Christian Mark Garcia Salvador, Rongzhi Tang, Michael Priestley, Linjie Li, Epameinondas Tsiligiannis, Michael Le Breton, Wenfei Zhu, Limin Zeng, Hui Wang, Ying Yu, Min Hu, Song Guo, and Mattias Hallquist
Atmos. Chem. Phys., 21, 1389–1406,Short summary
High-frequency online measurement of gas- and particle-phase nitro-aromatic compounds (NACs) at a rural site in China, heavily influenced by biomass burning events, enabled the analysis of the production pathway of NACs, including an explanation of strong persistence in the daytime. The contribution of secondary processes was significant, even during the dominant wintertime influence of primary emissions, suggesting the important role of regional secondary chemistry, i.e. photochemical smog.
Shigeyuki Ishidoya, Satoshi Sugawara, Yasunori Tohjima, Daisuke Goto, Kentaro Ishijima, Yosuke Niwa, Nobuyuki Aoki, and Shohei Murayama
Atmos. Chem. Phys., 21, 1357–1373,Short summary
The surface Ar / N2 ratio showed not only secular increasing trends, but also interannual variations in phase with the global ocean heat content (OHC). Sensitivity test by using a two-dimensional model indicated that the secular trend in the Ar / N2 ratio is modified by the gravitational separation in the stratosphere. The analytical results imply that the surface Ar/N2 ratio is an important tracer for detecting spatiotemporally integrated changes in OHC and stratospheric circulation.
Y. Sim Tang, Chris R. Flechard, Ulrich Dämmgen, Sonja Vidic, Vesna Djuricic, Marta Mitosinkova, Hilde T. Uggerud, Maria J. Sanz, Ivan Simmons, Ulrike Dragosits, Eiko Nemitz, Marsailidh Twigg, Netty van Dijk, Yannick Fauvel, Francisco Sanz, Martin Ferm, Cinzia Perrino, Maria Catrambone, David Leaver, Christine F. Braban, J. Neil Cape, Mathew R. Heal, and Mark A. Sutton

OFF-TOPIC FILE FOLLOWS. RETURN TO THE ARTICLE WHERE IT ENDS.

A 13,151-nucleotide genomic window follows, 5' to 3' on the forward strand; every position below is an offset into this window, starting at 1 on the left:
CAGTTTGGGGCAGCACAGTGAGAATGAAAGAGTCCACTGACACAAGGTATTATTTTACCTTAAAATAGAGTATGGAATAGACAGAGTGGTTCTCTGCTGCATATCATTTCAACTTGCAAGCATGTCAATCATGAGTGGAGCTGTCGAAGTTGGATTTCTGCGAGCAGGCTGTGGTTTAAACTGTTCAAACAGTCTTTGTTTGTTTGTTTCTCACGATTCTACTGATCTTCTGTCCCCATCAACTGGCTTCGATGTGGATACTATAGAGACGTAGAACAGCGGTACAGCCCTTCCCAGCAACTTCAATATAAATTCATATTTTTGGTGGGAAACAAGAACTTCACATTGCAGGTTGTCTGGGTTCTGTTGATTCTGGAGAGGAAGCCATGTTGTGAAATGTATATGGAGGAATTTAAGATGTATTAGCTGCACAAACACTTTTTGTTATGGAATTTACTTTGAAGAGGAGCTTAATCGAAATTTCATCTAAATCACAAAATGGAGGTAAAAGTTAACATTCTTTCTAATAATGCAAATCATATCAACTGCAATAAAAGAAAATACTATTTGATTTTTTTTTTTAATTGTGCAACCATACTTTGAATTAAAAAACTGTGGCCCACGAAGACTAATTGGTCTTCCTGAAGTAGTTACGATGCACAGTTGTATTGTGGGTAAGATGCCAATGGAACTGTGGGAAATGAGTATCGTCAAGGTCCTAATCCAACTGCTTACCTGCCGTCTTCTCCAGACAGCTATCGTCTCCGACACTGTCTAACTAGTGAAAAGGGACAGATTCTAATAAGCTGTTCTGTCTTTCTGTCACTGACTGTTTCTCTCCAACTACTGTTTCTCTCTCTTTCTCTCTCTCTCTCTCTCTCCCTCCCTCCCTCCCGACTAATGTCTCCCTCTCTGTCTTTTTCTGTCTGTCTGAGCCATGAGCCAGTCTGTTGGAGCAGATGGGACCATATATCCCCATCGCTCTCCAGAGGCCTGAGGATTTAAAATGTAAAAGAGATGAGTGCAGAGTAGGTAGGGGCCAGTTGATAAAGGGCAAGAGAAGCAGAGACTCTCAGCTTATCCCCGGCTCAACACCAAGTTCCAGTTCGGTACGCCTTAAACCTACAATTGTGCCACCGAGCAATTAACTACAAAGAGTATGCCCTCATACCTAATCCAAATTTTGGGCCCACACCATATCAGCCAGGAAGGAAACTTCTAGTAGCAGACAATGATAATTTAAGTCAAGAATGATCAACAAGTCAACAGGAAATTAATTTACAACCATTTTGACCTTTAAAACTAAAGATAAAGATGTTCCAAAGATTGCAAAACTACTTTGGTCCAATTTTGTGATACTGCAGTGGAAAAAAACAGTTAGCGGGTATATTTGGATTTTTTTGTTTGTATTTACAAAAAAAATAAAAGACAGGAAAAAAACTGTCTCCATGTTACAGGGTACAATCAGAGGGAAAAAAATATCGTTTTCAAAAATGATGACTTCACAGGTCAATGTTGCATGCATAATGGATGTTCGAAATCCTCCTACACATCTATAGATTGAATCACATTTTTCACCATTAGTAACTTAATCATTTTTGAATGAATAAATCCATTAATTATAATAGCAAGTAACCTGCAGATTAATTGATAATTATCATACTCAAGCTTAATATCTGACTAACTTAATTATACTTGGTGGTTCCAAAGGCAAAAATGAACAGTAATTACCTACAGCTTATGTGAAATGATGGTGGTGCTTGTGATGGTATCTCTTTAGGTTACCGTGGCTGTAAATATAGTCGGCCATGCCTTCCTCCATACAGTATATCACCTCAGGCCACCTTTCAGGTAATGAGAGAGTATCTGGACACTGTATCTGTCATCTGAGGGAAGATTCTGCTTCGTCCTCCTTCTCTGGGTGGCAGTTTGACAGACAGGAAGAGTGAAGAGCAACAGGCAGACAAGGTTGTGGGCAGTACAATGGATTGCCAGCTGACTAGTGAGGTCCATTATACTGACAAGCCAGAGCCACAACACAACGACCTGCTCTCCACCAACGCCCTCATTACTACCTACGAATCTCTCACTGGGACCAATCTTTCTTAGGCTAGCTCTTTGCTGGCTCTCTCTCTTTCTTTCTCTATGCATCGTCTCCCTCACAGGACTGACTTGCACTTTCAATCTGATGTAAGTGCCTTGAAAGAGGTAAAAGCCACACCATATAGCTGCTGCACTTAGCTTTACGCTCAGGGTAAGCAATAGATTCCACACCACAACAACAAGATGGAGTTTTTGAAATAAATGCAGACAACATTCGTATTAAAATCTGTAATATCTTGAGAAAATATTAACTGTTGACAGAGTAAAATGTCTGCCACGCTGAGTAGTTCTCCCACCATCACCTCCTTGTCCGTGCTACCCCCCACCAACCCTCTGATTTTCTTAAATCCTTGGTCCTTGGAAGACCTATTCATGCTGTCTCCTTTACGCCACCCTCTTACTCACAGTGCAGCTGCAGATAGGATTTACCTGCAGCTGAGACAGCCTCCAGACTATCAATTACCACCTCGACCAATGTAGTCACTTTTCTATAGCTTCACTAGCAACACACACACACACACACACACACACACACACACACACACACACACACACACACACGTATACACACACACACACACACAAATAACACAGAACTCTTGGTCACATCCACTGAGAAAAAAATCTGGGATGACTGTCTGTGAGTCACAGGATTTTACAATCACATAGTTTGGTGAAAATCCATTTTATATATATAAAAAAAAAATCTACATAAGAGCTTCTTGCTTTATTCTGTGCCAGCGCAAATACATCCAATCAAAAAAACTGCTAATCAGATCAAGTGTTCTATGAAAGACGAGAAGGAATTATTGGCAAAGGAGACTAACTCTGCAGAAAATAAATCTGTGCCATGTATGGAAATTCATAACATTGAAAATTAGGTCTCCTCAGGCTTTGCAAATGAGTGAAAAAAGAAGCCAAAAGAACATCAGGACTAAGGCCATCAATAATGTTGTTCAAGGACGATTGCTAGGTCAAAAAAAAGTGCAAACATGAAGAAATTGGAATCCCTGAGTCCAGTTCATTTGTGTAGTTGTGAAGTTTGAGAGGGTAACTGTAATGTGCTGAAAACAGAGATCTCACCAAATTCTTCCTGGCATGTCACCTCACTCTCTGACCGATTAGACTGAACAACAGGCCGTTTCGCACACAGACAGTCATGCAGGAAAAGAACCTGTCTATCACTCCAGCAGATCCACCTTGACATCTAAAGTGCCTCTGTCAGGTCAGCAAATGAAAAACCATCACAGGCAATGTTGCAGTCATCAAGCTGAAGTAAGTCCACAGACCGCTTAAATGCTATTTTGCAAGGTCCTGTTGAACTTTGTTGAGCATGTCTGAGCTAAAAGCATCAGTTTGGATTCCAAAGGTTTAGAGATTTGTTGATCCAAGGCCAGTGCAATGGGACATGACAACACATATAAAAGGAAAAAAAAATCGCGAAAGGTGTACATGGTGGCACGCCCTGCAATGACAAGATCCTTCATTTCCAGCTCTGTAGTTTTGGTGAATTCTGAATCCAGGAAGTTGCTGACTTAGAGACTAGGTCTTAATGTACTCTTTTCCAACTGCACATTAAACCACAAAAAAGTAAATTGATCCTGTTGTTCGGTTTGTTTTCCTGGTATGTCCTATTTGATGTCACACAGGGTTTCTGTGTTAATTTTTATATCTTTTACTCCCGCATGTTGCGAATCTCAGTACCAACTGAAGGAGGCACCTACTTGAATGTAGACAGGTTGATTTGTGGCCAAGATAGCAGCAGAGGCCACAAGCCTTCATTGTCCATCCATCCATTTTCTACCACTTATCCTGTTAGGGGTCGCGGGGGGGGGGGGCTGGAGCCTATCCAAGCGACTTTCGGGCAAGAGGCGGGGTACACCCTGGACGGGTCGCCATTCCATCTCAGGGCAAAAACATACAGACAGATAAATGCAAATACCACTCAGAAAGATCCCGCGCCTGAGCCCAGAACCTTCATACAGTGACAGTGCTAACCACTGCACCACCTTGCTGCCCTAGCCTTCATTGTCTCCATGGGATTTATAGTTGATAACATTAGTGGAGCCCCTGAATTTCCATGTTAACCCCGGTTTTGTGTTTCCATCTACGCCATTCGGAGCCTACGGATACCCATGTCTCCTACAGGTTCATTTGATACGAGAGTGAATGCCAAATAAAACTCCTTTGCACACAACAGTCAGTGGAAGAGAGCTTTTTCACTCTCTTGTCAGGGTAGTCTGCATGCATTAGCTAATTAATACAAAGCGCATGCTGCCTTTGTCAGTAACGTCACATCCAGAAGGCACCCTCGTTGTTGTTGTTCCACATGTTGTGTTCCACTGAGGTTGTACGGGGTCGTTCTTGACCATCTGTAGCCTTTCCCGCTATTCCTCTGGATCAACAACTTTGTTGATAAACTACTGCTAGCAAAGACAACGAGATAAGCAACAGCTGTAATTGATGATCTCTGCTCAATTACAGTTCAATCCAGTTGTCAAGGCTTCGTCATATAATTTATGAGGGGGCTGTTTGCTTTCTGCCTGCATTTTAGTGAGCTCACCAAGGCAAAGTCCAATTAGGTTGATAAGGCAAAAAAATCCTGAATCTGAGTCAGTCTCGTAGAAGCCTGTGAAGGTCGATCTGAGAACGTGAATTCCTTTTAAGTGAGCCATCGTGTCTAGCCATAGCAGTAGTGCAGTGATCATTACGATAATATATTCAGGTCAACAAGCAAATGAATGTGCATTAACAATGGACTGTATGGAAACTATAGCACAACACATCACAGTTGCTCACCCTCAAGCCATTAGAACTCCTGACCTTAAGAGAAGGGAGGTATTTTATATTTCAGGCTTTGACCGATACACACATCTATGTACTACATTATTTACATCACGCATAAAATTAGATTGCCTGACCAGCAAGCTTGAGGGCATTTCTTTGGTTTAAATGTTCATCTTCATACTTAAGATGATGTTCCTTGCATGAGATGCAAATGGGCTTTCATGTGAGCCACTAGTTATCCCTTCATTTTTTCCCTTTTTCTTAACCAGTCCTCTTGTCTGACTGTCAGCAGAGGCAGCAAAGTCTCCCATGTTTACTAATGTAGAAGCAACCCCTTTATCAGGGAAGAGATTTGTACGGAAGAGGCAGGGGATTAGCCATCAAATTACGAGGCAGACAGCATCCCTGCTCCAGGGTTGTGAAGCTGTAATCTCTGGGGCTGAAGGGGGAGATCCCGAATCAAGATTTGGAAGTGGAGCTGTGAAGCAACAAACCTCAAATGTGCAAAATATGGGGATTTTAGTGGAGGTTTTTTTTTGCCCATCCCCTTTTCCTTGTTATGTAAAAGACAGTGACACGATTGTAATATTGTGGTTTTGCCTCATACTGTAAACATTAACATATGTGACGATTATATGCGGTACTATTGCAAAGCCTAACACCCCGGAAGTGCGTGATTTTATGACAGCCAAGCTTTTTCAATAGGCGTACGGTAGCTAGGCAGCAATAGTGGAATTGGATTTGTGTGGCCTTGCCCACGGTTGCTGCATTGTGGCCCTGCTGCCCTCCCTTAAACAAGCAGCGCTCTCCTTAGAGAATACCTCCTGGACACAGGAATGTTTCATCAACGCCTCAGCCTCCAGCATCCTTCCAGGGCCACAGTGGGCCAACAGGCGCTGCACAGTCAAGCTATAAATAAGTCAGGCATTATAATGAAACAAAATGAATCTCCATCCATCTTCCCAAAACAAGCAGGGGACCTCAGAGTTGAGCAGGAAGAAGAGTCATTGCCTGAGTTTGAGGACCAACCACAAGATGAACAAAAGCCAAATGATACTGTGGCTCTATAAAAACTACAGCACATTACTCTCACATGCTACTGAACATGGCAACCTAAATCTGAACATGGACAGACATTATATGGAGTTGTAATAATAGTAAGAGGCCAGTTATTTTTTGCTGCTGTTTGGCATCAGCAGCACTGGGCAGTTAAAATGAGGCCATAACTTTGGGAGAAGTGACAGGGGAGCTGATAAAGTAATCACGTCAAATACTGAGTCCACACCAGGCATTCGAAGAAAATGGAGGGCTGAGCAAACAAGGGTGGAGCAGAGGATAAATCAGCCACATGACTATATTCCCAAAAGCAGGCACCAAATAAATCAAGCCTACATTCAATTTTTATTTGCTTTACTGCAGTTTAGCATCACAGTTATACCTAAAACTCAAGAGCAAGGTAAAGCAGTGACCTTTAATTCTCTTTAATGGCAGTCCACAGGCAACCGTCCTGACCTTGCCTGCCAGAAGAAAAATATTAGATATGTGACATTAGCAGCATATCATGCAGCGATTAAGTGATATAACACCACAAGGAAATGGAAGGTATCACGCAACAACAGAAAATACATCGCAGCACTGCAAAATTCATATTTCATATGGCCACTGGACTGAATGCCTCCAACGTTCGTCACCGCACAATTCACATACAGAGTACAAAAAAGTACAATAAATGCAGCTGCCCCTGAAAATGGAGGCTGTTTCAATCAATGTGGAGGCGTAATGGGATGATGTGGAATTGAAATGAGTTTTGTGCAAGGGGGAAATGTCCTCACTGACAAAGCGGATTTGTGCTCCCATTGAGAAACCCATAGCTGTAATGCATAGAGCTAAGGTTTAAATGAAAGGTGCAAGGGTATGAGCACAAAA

Atmos. Chem. Phys., 21, 875–914,Short summary
The DELTA® approach provided speciated, monthly data on reactive gases (NH3, HNO3, SO2, HCl) and aerosols (NH4+, NO3−, SO42−, Cl−, Na+) across Europe (2006–2010). Differences in spatial and temporal concentrations and patterns between geographic regions and four ecosystem types were captured. NH3 and NH4NO3 were dominant components, highlighting their growing relative importance in ecosystem impacts (acidification, eutrophication) and human health effects (NH3 as a precursor to PM2.5) in Europe.
Nils Friedrich, Philipp Eger, Justin Shenolikar, Nicolas Sobanski, Jan Schuladen, Dirk Dienhart, Bettina Hottmann, Ivan Tadic, Horst Fischer, Monica Martinez, Roland Rohloff, Sebastian Tauer, Hartwig Harder, Eva Y. Pfannerstill, Nijing Wang, Jonathan Williams, James Brooks, Frank Drewnick, Hang Su, Guo Li, Yafang Cheng, Jos Lelieveld, and John N. Crowley
Atmos. Chem. Phys. Discuss.,
Revised manuscript accepted for ACPShort summary
This paper uses NOx and NOz measurements from the 2017 AQABA ship campaign in the Mediterranean Sea and around the Arabian Peninsula to examine the influence e.g. of emissions from shipping and oil and gas production. Nighttime losses of NOx dominated in the Arabian Gulf and in the Red Sea, whereas daytime losses were more important in the Mediterranean Sea. Nitric acid and organic nitrates were the most prevalent components of NOz.